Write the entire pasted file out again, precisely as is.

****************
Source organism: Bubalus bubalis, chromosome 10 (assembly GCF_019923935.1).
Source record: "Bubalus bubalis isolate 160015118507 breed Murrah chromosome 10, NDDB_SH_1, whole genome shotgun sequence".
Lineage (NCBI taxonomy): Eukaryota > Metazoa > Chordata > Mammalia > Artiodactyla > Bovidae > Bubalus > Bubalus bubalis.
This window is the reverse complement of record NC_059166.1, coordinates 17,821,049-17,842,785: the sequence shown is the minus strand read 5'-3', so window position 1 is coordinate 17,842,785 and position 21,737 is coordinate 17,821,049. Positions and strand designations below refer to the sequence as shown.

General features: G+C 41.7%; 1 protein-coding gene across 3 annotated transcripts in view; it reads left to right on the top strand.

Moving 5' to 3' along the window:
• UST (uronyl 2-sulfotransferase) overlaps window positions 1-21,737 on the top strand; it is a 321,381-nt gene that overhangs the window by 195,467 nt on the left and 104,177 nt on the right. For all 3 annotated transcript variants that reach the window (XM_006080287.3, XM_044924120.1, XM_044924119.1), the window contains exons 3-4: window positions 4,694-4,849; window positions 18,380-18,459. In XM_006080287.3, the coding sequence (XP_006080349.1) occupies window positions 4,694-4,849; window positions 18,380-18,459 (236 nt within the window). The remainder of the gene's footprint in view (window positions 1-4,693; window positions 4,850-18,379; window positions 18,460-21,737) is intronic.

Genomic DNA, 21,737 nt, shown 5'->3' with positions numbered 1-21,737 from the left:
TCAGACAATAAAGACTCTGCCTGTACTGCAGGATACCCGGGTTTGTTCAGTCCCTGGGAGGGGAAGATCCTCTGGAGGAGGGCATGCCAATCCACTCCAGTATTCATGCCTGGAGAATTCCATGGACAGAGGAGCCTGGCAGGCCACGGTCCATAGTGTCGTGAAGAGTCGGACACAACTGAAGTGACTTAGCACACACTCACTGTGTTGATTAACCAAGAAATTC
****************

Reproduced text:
Source organism: Bubalus bubalis, chromosome 10 (assembly GCF_019923935.1).
Source record: "Bubalus bubalis isolate 160015118507 breed Murrah chromosome 10, NDDB_SH_1, whole genome shotgun sequence".
Lineage (NCBI taxonomy): Eukaryota > Metazoa > Chordata > Mammalia > Artiodactyla > Bovidae > Bubalus > Bubalus bubalis.
This window is the reverse complement of record NC_059166.1, coordinates 17,821,049-17,842,785: the sequence shown is the minus strand read 5'-3', so window position 1 is coordinate 17,842,785 and position 21,737 is coordinate 17,821,049. Positions and strand designations below refer to the sequence as shown.

General features: G+C 41.7%; 1 protein-coding gene across 3 annotated transcripts in view; it reads left to right on the top strand.

Moving 5' to 3' along the window:
• UST (uronyl 2-sulfotransferase) overlaps window positions 1-21,737 on the top strand; it is a 321,381-nt gene that overhangs the window by 195,467 nt on the left and 104,177 nt on the right. For all 3 annotated transcript variants that reach the window (XM_006080287.3, XM_044924120.1, XM_044924119.1), the window contains exons 3-4: window positions 4,694-4,849; window positions 18,380-18,459. In XM_006080287.3, the coding sequence (XP_006080349.1) occupies window positions 4,694-4,849; window positions 18,380-18,459 (236 nt within the window). The remainder of the gene's footprint in view (window positions 1-4,693; window positions 4,850-18,379; window positions 18,460-21,737) is intronic.

Genomic DNA, 21,737 nt, shown 5'->3' with positions numbered 1-21,737 from the left:
TCAGACAATAAAGACTCTGCCTGTACTGCAGGATACCCGGGTTTGTTCAGTCCCTGGGAGGGGAAGATCCTCTGGAGGAGGGCATGCCAATCCACTCCAGTATTCATGCCTGGAGAATTCCATGGACAGAGGAGCCTGGCAGGCCACGGTCCATAGTGTCGTGAAGAGTCGGACACAACTGAAGTGACTTAGCACACACTCACTGTGTTGATTAACCAAGAAATTC